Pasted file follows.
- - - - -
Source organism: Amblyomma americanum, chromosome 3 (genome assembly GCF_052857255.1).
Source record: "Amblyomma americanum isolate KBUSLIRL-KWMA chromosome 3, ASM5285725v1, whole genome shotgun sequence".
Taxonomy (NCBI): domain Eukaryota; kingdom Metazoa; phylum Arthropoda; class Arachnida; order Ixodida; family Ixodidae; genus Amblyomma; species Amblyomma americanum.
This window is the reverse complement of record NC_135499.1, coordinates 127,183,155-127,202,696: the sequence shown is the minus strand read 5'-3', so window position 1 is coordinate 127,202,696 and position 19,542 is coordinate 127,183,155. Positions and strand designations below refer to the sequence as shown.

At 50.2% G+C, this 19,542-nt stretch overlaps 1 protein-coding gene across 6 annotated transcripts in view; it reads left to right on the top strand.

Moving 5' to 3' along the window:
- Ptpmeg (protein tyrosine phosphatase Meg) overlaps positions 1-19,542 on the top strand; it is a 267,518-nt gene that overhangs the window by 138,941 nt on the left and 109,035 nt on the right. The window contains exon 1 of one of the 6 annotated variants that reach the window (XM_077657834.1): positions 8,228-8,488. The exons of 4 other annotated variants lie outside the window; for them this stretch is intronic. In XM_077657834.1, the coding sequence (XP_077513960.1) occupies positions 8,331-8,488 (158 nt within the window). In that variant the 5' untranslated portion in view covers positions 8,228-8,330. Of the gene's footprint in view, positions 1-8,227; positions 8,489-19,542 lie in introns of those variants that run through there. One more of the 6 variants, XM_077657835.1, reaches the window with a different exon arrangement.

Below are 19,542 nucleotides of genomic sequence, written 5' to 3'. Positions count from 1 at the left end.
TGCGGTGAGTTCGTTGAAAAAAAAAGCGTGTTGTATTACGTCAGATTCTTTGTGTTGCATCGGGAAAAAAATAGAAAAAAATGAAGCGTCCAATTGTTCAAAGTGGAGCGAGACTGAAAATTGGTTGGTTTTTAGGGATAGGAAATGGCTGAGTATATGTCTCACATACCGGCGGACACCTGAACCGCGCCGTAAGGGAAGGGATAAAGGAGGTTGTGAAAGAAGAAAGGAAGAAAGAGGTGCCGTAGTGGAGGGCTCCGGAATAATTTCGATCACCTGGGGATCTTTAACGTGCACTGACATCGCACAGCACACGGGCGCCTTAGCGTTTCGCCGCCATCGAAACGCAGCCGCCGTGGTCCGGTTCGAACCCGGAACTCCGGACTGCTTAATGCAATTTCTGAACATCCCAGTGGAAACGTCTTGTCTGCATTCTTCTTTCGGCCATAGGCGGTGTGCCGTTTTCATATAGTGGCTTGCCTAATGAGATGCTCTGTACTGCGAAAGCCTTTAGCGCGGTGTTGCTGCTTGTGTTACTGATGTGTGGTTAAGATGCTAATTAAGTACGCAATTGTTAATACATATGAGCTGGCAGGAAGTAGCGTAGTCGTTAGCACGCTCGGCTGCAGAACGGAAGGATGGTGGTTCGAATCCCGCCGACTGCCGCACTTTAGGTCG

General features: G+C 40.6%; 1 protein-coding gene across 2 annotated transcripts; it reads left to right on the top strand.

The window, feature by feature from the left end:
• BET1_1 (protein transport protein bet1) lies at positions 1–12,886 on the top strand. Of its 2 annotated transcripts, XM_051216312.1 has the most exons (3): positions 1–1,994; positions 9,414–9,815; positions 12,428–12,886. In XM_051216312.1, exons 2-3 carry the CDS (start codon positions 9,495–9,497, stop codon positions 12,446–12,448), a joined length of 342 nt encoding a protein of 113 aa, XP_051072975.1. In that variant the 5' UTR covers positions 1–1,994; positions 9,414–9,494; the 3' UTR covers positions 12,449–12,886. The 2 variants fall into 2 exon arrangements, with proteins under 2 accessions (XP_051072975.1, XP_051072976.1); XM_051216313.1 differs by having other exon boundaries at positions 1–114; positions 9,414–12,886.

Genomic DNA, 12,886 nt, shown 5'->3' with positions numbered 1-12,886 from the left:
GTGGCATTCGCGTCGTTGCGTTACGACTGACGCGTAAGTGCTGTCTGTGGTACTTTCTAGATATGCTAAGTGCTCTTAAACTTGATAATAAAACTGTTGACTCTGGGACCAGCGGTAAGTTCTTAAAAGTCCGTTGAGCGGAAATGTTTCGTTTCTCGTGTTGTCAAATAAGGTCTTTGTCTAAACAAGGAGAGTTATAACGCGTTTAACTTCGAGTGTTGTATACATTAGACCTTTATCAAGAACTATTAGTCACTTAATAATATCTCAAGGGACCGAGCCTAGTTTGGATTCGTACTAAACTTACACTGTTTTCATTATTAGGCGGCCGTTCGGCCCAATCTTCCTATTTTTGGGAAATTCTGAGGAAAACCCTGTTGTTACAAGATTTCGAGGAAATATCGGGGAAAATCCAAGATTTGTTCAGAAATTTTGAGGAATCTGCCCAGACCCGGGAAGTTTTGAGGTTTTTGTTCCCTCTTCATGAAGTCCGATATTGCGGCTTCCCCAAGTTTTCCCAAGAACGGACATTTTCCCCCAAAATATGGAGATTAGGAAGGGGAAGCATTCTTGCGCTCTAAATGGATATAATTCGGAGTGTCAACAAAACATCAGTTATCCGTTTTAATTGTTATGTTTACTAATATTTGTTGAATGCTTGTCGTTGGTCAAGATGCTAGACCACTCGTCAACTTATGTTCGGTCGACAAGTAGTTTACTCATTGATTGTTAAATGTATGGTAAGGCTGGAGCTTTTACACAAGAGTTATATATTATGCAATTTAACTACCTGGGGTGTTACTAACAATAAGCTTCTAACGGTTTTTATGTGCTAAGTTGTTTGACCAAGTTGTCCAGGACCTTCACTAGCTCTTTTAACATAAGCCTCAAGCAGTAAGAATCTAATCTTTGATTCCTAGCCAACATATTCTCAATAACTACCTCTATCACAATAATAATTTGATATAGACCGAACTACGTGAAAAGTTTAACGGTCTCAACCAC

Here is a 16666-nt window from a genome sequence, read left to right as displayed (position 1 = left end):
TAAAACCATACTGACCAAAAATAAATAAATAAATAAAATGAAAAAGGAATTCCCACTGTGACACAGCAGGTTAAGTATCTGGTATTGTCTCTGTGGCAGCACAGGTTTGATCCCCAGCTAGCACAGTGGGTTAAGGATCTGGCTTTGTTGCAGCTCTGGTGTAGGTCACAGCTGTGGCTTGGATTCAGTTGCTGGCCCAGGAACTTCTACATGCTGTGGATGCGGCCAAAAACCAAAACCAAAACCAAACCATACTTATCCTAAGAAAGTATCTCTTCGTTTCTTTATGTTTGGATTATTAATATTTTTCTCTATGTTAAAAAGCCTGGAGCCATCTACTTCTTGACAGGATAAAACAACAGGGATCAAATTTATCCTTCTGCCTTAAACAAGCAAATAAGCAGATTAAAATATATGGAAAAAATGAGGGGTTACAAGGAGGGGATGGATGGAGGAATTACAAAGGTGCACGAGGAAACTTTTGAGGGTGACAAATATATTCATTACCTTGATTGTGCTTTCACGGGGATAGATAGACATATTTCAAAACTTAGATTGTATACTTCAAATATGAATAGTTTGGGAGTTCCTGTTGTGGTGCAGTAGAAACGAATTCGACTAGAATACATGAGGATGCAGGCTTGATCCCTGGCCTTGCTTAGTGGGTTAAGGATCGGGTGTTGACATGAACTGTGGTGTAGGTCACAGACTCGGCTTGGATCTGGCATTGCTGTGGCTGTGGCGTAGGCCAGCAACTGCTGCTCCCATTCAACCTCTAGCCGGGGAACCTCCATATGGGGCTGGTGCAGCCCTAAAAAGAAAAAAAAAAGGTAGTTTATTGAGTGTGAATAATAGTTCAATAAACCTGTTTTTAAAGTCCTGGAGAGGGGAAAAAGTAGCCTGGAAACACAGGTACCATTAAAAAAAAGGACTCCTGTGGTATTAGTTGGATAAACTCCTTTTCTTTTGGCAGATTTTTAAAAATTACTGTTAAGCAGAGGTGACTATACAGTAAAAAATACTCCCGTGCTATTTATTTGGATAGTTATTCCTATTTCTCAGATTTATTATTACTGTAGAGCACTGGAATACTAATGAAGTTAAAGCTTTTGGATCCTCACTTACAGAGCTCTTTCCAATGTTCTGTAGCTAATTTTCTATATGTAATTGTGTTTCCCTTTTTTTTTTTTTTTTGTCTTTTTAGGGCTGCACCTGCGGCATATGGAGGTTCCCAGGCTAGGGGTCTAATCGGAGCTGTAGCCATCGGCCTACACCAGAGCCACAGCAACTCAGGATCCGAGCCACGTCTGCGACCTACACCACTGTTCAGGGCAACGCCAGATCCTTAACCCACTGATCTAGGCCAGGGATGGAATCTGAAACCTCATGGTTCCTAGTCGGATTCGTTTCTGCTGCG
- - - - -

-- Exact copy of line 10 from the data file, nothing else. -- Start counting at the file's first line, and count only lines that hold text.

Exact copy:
General features: G+C 40.6%; 1 protein-coding gene across 2 annotated transcripts; it reads left to right on the top strand.